The trouble with Texas

The 2021 Texas legislative session is heading into its final weekend fraught with uncertainty and tension between the two chambers that could lead to a special session.

After three of Lt. Gov. Dan Patrick's priorities effectively died Tuesday night in the House, the Senate presiding officer called for a special session to pass them, jolting the final several days of a session that was already on track to be the most conservative in recent memory. The last day of the session is Monday, and procedural deadlines have been increasingly cutting off opportunities to hash out key issues.

In some ways, it is a familiar story from past sessions: Tensions between the two chambers are peaking, and Patrick is putting pressure on Gov. Greg Abbott to call a special session for unfinished business on conservative priorities. Patrick got his way in 2017, forcing a special session in an ultimately failed push to pass legislation to regulate bathroom use by transgender people.

Patrick specifically wants a June special session — prior to the special session that Abbott is widely expected to call this fall to address redistricting and COVID-19 relief funds. Abbott indicated Wednesday he was not immediately on board with Patrick's demand, and he put a finer point on his resistance Thursday afternoon during an unrelated news conference in Fort Worth.

“That's pretty goofy because everybody knows there's only one person with the authority to call a special session, and that's the governor," Abbott said of Patrick's push for a special session, adding that those agitating for a special session should be careful what they wish for.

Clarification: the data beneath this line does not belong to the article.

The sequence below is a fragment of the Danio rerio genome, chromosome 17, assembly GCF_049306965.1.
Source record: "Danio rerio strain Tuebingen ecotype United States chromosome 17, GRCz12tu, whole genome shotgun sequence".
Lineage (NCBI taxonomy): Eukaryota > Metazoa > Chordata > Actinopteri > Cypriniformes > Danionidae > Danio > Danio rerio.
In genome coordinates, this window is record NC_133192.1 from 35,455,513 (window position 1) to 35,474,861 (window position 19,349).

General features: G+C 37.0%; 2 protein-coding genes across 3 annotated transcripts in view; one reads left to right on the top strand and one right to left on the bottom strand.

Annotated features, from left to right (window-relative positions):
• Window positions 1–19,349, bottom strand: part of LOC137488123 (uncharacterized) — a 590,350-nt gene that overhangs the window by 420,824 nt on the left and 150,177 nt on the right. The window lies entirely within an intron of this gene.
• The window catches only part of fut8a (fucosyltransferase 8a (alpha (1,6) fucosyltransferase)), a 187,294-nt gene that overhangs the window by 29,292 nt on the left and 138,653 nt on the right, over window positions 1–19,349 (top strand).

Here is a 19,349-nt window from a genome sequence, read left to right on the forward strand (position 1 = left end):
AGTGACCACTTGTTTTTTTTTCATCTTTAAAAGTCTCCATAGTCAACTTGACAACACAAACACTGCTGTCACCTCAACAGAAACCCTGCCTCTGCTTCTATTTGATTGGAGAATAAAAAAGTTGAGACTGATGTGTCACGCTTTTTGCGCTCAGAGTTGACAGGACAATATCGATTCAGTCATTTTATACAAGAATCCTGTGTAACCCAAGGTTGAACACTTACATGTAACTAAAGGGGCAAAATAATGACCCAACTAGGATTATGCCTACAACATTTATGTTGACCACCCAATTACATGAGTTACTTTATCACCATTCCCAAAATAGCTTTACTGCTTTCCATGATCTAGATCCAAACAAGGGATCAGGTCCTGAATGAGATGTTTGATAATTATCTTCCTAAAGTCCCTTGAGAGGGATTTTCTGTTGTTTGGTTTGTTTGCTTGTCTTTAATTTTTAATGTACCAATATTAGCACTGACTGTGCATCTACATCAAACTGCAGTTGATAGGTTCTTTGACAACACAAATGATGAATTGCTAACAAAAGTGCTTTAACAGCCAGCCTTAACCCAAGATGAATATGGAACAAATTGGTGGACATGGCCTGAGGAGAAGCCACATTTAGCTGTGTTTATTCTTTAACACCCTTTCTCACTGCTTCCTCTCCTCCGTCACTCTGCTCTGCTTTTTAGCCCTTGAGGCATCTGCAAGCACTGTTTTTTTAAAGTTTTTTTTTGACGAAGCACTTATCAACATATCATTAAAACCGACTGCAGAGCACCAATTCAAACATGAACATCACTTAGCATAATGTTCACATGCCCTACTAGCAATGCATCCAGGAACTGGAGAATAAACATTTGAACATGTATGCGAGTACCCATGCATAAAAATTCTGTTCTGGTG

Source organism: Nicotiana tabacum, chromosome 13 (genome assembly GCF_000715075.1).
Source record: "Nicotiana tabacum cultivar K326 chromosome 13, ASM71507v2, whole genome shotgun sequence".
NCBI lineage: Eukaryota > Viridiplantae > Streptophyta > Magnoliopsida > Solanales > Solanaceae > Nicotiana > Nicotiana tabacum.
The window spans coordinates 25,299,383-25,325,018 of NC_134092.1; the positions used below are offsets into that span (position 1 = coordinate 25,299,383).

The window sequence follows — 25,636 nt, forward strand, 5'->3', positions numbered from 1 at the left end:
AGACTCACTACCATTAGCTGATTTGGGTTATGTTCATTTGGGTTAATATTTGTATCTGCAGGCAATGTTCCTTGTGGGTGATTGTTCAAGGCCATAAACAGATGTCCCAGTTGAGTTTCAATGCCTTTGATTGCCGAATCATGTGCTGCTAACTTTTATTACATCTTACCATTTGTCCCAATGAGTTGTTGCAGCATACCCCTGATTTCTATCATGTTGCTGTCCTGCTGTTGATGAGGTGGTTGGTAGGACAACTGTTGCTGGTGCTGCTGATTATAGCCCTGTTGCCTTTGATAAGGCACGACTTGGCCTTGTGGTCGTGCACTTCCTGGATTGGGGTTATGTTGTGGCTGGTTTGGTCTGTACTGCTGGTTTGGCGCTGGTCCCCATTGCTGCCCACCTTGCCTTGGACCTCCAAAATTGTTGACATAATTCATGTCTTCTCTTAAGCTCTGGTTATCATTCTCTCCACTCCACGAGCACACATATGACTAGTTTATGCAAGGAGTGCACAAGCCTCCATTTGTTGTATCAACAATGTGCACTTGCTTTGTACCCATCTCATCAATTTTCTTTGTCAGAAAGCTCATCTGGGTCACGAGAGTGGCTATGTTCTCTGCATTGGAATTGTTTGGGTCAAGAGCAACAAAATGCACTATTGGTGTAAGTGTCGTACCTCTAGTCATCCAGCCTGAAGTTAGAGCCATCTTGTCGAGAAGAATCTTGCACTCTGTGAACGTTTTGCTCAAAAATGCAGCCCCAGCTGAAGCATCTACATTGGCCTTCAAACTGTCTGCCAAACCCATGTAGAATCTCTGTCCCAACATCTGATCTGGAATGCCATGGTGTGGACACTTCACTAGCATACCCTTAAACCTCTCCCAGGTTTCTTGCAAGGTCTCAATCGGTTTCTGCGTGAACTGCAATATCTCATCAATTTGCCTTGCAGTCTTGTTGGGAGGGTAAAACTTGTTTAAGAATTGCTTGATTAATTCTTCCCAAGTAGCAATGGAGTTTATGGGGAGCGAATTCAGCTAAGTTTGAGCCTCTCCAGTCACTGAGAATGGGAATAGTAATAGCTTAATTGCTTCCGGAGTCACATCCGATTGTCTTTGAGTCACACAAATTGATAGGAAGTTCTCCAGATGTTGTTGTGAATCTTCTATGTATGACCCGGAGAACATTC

During special sessions, lawmakers are only allowed to consider legislation on subjects selected by the governor. Abbott said that if he initiates a special session, he would not load up the agenda with multiple items for lawmakers to address at once but would “go one item at a time."

“So if anyone tries to hold hostage this legislative session to force a special session," Abbott said, “that person will be putting their members, in the Senate or the House, potentially into a special session for another two years because I'm gonna make sure that we get things passed, not just open up some debating society."

Patrick appeared caught off-guard by Abbott's “goofy" comment later Thursday, asking a TV interviewer multiple times if the governor had really said it. Patrick went on to say it was “not goofy" to request a special session, arguing it was the only option left to him at this point in the session, despite Abbott's insistence that there is still time to salvage the three items.

Also in TV interviews Thursday afternoon, Patrick denied that the Senate was purposely sitting on legislation to trigger a special session. Speculation ramped up around that possibility overnight when the Senate missed a deadline to consider a seemingly must-pass bill to extend the life of state agencies.

“I support the governor but I'm pointing out that, and clearly he's the person that can call it, only person, but I have a right and so does everyone else to ask him to call it and that's what I'm doing," Patrick told Spectrum News in Austin. “And there was a reference about holding hostage, I'm not holding anything hostage."

At the Fort Worth news conference, Abbott insisted he “strongly" supports the three incomplete priorities that prompted Patrick's call for a special session: Punishing social media companies for "censoring" Texans based on their political viewpoints, outlawing transgender students from playing on sports teams based on their gender identity and banning taxpayer-funded lobbying. The issues cap a session that has already seen a slew of long-sought wins for conservative activists, including permitless carry of handguns and a “heartbeat" bill that could ban abortion as early as six weeks into a pregnancy.